Motorcycle: Sports Two Wheels - The Smaller GP Classes
Date: Sunday, October 31 @ 17:40:29 UTC
Topic: Motorcycle, Motorcycles, Motor Cycle
The Smaller GP Classes
The smaller Grand Prix categories can't match the straight-line speed or the sheer glamour of the 500s-but they often more than make up for that with closer racing, more technical variety and a wider number of potential winners. The thrilling sight of six or more tiny 125s and riders slipstreaming each other down the straights and clashing fairings through bends for lap after lap has long been commonplace. In countries such as Spain, riders of the tiddlers, diminutive giants such as Angel Nieto and Jorge "Aspar" Martinez have traditionally been regarded as highly as big-bike champions.
In recent seasons, racing's rules have limited Grand Prix 125s to a single cylinder and 250s to two, with six gears apiece. But rules were less restrictive in the past, which inspired some remarkable bikes. The Suzuki RK66 on which Hans-Georg Anscheidt won the 50cc world title in 1966, for example, had two cylinders, 14 gears and made 17.5bhp at 17,300rpm. Honda and MV Agusta built many multi-cylinder 250s and 350s in the 1960s. In 1964 the Japanese factory unveiled the legendary 250cc, six-cylinder RC166, which reached 150mph (241kph). The next season Honda's Luigi Taveri won the 125cc title on an exotic five-cylinder machine.
In recent years the Grand Prix solo classes have comprised just 500s, 250s and 125s, but in the past there have also been races for 350 and 50 or 80cc bikes. Riders commonly used to contest more than one class. In 1967 Mike Hailwood rode works Hondas in the 250, 350 and 500cc classes. At Assen, after winning his third Dutch TT of the day, Hailwood almost fell off his motorcycle through sheer exhaustion. Riders often contested both 250 and 350cc championships until the larger class was dropped in 1983, and both Kork Ballington and Anton Mang scored double championship wins aboard Kawasaki's tandem twins.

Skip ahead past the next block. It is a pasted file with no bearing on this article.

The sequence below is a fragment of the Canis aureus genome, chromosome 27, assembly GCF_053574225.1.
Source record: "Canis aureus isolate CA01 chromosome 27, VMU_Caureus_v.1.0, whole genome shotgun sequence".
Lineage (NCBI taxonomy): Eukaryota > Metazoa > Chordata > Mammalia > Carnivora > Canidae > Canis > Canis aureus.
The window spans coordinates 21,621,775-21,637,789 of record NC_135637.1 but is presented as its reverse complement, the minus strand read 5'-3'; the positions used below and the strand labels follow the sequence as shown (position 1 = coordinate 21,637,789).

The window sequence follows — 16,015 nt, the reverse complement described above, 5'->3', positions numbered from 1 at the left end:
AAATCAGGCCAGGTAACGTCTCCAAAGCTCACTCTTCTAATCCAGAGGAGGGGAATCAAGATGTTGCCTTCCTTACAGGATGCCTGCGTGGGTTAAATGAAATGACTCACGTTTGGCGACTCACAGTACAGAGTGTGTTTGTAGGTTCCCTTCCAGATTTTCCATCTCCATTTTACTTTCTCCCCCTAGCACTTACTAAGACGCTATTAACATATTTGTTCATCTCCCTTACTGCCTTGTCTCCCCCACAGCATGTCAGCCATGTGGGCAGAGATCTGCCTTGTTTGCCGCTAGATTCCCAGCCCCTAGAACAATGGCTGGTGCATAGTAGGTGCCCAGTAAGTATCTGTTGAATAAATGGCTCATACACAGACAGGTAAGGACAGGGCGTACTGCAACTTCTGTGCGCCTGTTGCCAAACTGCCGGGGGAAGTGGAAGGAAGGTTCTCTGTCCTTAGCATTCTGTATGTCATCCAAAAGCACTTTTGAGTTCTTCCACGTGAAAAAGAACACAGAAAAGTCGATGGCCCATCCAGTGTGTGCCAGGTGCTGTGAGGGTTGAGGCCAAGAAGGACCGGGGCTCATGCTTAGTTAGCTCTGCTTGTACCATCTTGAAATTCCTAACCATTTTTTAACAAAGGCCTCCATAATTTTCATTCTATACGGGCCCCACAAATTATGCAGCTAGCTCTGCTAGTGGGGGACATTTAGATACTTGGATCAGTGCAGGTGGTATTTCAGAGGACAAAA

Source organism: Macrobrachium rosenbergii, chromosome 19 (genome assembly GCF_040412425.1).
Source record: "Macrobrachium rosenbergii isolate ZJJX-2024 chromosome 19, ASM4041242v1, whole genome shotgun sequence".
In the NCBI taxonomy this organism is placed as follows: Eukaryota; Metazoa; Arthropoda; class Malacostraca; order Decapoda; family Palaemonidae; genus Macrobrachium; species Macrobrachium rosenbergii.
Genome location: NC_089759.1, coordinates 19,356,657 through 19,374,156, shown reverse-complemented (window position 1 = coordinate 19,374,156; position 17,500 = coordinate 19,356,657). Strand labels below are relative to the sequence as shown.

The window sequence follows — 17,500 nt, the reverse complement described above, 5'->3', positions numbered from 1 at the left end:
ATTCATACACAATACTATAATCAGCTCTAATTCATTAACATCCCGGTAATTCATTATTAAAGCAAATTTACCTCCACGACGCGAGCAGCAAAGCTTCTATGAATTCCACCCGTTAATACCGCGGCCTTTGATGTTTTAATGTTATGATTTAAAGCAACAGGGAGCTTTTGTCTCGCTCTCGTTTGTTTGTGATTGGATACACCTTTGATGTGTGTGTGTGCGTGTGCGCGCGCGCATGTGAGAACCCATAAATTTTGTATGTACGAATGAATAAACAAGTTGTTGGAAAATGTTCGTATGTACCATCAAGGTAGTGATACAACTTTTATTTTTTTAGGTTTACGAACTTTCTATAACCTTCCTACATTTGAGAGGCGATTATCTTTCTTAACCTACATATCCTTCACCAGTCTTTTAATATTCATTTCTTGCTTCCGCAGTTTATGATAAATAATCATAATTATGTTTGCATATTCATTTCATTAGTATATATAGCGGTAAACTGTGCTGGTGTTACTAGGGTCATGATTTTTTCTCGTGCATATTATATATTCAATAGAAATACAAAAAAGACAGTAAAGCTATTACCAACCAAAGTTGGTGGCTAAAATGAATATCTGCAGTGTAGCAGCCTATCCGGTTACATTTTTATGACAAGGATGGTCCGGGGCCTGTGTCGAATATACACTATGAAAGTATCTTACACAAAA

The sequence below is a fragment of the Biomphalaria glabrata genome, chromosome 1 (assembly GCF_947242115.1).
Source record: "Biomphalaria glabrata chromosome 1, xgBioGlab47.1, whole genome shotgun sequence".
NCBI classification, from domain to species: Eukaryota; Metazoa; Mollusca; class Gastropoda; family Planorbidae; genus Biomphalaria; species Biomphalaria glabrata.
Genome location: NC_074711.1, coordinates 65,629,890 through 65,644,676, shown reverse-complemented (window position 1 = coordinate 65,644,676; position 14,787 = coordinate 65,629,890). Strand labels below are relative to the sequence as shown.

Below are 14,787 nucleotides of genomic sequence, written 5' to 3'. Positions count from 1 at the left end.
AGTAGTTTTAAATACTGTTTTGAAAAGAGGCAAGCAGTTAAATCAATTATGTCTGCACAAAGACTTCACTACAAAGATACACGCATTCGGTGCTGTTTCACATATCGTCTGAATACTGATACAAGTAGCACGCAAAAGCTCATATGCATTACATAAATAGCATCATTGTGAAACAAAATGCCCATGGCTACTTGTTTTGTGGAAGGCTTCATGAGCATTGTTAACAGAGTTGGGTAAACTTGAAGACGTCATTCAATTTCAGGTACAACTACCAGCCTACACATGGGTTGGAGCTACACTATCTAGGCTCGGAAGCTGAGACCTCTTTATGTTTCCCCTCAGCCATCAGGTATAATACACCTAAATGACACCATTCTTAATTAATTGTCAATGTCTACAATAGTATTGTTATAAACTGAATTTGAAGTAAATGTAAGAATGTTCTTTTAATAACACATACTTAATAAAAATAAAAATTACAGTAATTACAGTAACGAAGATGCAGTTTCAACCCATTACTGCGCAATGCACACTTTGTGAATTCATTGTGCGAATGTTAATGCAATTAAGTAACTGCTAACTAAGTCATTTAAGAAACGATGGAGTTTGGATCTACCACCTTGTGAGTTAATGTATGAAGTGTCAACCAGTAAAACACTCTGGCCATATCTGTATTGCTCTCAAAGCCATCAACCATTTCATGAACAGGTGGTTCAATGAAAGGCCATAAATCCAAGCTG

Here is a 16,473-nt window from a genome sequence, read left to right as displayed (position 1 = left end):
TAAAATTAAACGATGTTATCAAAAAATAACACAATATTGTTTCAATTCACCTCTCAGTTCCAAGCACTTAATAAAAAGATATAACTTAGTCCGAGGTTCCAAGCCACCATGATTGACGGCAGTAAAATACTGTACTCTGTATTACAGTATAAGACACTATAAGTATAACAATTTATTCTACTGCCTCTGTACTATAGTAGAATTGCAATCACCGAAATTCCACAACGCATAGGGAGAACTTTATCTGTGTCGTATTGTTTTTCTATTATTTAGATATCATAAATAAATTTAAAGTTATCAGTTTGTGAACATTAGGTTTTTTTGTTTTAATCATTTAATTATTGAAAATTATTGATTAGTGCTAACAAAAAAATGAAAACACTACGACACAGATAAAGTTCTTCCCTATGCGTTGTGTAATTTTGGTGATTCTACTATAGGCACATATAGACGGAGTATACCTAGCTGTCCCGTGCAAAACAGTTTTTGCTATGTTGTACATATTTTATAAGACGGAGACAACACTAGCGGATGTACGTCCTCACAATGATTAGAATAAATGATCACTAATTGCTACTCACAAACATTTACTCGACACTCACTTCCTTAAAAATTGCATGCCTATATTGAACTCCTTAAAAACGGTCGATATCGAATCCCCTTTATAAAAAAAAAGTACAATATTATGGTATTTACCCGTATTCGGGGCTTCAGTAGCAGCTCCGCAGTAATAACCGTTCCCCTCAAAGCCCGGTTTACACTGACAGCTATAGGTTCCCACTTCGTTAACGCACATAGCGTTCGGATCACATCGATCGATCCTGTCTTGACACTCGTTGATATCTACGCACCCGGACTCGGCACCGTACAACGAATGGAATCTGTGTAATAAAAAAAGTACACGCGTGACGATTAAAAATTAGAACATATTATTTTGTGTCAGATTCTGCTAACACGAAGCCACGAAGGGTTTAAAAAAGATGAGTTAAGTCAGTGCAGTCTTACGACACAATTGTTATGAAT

One of racing's most spectacular achievements was Freddie Spencer's 250 and 500cc championship double for Honda in 1985. Since then the increasingly competitive nature of Grand Prix racing, together with the contrasting technique required to get the best from the 250cc twins and the almost doubly powerful 500cc V-fours, has kept riders to one class. High cornering speed has always been crucial on 125s and 250s, while the ultra-powerful 500s demanded the "slow in, fast out" style refined by Kenny Roberts. Even 250cc champions such as Christian Sarron and Sito Pons struggled to repeat their success after moving up to 500s, although evolving engine and tyre technology have made the transition slightly smoother in recent seasons.
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